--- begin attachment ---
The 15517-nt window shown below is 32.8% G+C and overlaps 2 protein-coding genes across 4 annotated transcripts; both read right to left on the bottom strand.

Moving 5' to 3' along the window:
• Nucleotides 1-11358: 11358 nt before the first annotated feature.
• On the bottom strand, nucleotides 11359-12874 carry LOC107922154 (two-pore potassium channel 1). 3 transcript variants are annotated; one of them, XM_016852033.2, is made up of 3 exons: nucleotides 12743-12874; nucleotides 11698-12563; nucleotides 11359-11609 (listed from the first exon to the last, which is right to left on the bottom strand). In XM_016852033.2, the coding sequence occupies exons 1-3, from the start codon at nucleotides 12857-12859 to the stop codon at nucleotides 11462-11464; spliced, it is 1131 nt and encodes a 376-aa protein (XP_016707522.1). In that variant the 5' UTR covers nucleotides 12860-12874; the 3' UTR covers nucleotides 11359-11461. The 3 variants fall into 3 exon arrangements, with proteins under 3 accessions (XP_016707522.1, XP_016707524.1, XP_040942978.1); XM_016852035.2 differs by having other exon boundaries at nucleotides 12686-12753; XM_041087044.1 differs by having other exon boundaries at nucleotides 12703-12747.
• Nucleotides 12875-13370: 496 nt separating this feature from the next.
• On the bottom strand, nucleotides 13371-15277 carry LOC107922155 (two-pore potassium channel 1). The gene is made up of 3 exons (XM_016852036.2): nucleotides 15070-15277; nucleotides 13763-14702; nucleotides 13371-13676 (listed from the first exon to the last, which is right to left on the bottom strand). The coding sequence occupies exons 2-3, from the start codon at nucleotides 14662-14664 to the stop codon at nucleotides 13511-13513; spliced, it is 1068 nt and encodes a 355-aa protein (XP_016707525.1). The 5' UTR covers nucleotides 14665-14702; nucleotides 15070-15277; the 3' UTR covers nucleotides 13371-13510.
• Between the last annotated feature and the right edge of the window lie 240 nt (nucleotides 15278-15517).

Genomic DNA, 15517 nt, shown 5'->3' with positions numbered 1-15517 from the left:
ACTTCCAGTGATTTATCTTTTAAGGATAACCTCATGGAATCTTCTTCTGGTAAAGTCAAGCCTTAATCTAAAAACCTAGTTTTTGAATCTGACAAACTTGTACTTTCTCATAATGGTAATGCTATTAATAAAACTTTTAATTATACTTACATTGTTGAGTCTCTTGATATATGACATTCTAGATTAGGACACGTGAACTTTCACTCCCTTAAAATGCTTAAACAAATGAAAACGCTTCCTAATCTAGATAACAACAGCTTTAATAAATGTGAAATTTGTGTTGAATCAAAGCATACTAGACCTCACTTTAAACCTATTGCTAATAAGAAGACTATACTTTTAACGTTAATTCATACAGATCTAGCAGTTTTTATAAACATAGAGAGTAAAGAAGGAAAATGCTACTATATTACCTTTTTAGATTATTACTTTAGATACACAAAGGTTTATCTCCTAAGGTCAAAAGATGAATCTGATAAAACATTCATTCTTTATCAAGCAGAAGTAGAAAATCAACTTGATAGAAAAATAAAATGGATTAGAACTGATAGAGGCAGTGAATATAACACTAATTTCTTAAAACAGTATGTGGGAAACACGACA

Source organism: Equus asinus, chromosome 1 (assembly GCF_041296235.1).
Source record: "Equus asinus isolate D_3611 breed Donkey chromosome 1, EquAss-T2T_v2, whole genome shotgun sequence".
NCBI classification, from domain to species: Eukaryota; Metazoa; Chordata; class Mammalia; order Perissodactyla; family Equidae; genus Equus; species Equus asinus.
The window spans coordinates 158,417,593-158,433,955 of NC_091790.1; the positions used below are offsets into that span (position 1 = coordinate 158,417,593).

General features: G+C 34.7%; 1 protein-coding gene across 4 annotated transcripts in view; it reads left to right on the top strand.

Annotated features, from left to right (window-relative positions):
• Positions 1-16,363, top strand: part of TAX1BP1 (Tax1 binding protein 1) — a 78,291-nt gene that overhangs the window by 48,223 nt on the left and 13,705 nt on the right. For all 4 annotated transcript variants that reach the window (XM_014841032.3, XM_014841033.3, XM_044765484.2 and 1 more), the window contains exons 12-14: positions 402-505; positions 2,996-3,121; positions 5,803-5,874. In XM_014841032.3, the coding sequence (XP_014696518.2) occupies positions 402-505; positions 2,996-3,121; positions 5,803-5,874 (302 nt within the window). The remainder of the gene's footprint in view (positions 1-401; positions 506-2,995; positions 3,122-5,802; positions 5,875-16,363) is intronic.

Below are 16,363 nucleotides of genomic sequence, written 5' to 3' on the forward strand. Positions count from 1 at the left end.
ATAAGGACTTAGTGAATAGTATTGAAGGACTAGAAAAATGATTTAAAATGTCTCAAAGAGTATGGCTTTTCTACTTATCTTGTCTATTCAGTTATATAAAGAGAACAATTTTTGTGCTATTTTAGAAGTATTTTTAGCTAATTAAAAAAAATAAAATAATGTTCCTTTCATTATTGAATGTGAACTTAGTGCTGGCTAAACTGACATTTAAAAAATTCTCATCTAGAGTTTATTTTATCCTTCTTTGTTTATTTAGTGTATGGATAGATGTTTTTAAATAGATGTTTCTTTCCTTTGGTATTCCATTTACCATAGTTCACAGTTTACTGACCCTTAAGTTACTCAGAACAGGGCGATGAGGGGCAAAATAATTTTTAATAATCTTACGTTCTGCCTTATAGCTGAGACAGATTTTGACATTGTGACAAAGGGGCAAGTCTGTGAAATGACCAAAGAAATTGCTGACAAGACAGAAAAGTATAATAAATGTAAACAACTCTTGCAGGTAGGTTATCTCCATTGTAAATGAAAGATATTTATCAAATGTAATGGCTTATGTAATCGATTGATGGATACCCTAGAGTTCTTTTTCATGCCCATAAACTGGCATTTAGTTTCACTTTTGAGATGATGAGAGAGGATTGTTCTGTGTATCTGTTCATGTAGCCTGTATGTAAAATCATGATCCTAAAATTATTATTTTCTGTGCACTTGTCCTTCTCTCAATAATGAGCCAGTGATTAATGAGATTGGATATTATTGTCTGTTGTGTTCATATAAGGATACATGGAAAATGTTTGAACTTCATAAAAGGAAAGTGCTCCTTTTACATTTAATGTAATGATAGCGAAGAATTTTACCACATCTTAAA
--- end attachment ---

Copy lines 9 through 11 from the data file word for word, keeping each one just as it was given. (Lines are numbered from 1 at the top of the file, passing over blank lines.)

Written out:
ACTTCCAGTGATTTATCTTTTAAGGATAACCTCATGGAATCTTCTTCTGGTAAAGTCAAGCCTTAATCTAAAAACCTAGTTTTTGAATCTGACAAACTTGTACTTTCTCATAATGGTAATGCTATTAATAAAACTTTTAATTATACTTACATTGTTGAGTCTCTTGATATATGACATTCTAGATTAGGACACGTGAACTTTCACTCCCTTAAAATGCTTAAACAAATGAAAACGCTTCCTAATCTAGATAACAACAGCTTTAATAAATGTGAAATTTGTGTTGAATCAAAGCATACTAGACCTCACTTTAAACCTATTGCTAATAAGAAGACTATACTTTTAACGTTAATTCATACAGATCTAGCAGTTTTTATAAACATAGAGAGTAAAGAAGGAAAATGCTACTATATTACCTTTTTAGATTATTACTTTAGATACACAAAGGTTTATCTCCTAAGGTCAAAAGATGAATCTGATAAAACATTCATTCTTTATCAAGCAGAAGTAGAAAATCAACTTGATAGAAAAATAAAATGGATTAGAACTGATAGAGGCAGTGAATATAACACTAATTTCTTAAAACAGTATGTGGGAAACACGACA

Source organism: Equus asinus, chromosome 1 (assembly GCF_041296235.1).
Source record: "Equus asinus isolate D_3611 breed Donkey chromosome 1, EquAss-T2T_v2, whole genome shotgun sequence".